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Nick Westby: Former England RU chief Stuart Lancaster emerges from the shadows

Family affair: Stuart Lancaster, the Leinster senior coach, celebrates with his wife Nina and son Daniel. Picture: David Rogers/Getty Images
Family affair: Stuart Lancaster, the Leinster senior coach, celebrates with his wife Nina and son Daniel. Picture: David Rogers/Getty Images
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A QUIET redemption occurred in Bilbao last weekend.

Not a bombastic, shouting from the rooftops, finger in the face.

No arrogant press conference to proclaim a point had been proven, that critics had been silenced. There was no serving up of humble pie.

Even in front of the detractors, those who had sharpened their knives and dug them deep between the shoulder blades, there was no gloating.

Instead, it was just an accomplishment enjoyed with an enormous sense of satisfaction and pride, shared with family and friends – those who never lost faith.

Stuart Lancaster’s vindication as the Leinster side he coaches were crowned European champions with a defeat of Racing ’92 in club rugby’s biggest showpiece was a triumph for character and resolve.

Stuart Lancaster, the Leinster senior coach, celebrates the team's European Champions Cup final win in Bilbao, Spain. (Picture: David Rogers/Getty Images)

Stuart Lancaster, the Leinster senior coach, celebrates the team's European Champions Cup final win in Bilbao, Spain. (Picture: David Rogers/Getty Images)

It was also one to hearten anyone who had come to know him during his time with Leeds Carnegie and then with England.

It is that latter spell which ended with a bitter taste three years ago that could have scarred a decent man for good.

Lancaster had been the unassuming caretaker who asked the Rugby Football Union to give him a chance in the early winter of 2011 in the aftermath of England’s dismal World Cup campaign in New Zealand.

A little under four years later he was the man made the scapegoat for a far more chastening and embarrassing exit when England – the most financially well-backed union hosting their home World Cup – were ousted from ‘their’ tournament even before the real matter of knockout rugby had begun.

While Lancaster shunned the spotlight, the words of others betrayed how highly thought of he is and how great his influence has been on the success of the Dublin side.

Nick Westby

In between times, there was a lot of good done – a changing of England’s laddish culture, a reintegrating of the national team outside of Twickenham, and a restoration of pride in the shirt – that went largely ignored under the weight of a few damaging results.

Lancaster’s reign, however progressive beforehand, was overlooked on the grounds of one defeat to Wales in a pool game that could have gone either way and a one-sided loss to an Australia side who had peaked at the right time.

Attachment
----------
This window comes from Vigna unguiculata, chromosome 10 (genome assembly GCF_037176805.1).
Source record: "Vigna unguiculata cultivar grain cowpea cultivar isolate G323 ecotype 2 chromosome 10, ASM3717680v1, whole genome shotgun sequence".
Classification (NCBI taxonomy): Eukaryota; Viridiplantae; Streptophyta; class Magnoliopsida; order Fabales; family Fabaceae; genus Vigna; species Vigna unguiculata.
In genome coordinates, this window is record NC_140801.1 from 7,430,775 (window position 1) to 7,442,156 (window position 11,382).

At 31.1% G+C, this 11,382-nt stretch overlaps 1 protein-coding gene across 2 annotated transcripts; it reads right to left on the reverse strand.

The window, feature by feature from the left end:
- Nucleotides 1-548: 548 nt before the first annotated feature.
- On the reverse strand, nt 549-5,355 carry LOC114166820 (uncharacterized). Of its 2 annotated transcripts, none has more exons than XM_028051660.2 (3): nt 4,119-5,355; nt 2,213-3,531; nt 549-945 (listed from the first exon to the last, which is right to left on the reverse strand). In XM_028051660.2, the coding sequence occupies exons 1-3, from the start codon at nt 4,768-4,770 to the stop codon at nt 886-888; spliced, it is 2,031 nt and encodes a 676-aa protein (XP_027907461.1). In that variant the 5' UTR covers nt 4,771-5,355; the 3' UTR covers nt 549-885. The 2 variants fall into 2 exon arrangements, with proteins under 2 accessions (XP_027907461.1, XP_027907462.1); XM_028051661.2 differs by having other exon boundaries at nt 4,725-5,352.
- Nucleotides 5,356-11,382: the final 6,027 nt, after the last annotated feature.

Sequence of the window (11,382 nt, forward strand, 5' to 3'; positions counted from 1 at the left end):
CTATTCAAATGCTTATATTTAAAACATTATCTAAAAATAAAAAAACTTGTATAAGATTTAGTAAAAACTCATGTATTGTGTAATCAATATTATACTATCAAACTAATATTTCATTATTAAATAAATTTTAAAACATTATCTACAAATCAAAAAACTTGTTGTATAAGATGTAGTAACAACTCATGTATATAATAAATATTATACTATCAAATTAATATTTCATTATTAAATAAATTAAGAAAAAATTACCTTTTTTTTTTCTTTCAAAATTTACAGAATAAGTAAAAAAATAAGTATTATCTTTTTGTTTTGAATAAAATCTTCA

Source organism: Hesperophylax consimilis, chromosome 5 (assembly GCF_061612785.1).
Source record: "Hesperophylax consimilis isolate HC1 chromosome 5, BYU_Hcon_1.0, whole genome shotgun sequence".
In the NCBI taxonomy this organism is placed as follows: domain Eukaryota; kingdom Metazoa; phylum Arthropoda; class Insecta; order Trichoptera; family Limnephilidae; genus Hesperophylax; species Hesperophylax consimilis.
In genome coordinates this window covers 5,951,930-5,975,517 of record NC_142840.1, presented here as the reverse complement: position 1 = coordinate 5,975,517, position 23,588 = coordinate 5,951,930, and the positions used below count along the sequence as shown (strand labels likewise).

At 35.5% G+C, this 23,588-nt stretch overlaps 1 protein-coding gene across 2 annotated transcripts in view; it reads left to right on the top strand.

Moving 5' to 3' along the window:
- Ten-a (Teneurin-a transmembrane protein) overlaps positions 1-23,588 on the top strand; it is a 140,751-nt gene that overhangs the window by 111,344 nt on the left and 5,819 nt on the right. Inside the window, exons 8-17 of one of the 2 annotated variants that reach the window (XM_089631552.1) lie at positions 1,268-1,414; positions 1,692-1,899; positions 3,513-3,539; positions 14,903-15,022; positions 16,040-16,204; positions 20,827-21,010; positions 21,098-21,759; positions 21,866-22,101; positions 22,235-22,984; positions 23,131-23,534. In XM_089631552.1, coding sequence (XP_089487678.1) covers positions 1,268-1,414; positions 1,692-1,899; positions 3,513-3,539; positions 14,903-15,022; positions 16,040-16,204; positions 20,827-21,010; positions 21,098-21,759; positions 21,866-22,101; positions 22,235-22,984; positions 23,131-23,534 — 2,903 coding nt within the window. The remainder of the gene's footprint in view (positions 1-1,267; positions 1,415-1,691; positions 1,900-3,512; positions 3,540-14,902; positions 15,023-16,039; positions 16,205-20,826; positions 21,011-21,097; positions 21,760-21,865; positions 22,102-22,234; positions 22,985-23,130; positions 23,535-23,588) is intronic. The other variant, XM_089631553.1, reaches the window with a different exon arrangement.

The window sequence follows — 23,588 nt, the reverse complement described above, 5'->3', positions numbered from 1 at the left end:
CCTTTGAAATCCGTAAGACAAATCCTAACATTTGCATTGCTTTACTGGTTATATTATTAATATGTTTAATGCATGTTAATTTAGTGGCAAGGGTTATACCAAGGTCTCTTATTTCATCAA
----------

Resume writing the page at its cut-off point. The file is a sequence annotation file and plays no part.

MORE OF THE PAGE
The inquest into England’s failure was well-documented and barely any of it reflected well on Lancaster.

Plenty of people turned on him but, instead of biting back, Lancaster largely kept his thoughts to himself as he made a dignified retreat into the shadows.

There it appeared a promising career built on tireless research, a willingness to learn as much as he could and a calm and easy manner with the younger generation of rugby players, would reside for ever.

Until, that is, Leinster, the three-time champions of Europe, bucked the narrative and gave the former Leeds academy director a career lifeline as their senior coach.

Now, two years on, the former schoolteacher from Cumbria has proven he is far from damaged goods.

Granted, his tenure as England coach had to come to an end, the World Cup humiliation was too costly on so many levels.

The success Eddie Jones has enjoyed, at least initially, shows the international job came too soon for him and is the size of challenge only a select few can handle. But it was not all Lancaster.

The very few elements of bad that are always magnified in these situations, should not have outweighed the many good elements.

In the Basque region of Spain last Saturday, while Lancaster shunned the spotlight, the words of others betrayed how highly thought of he is and how great his influence has been on the success of the Dublin side.

“What a special coach to come in and do what he’s done,” were the words of Jonny Sexton, Leinster and Ireland’s world-class fly-half.

“He did an unbelievable job with England. That gets overlooked by one result; a result in the World Cup that could have gone either way against Wales.

“However, things turn out for a reason and we might not be European champions today if England didn’t lose that game.”

Lancaster may not have succeeded in rebuilding the England rugby team as he had hoped, but he has quietly, and with great integrity, rebuilt his own reputation.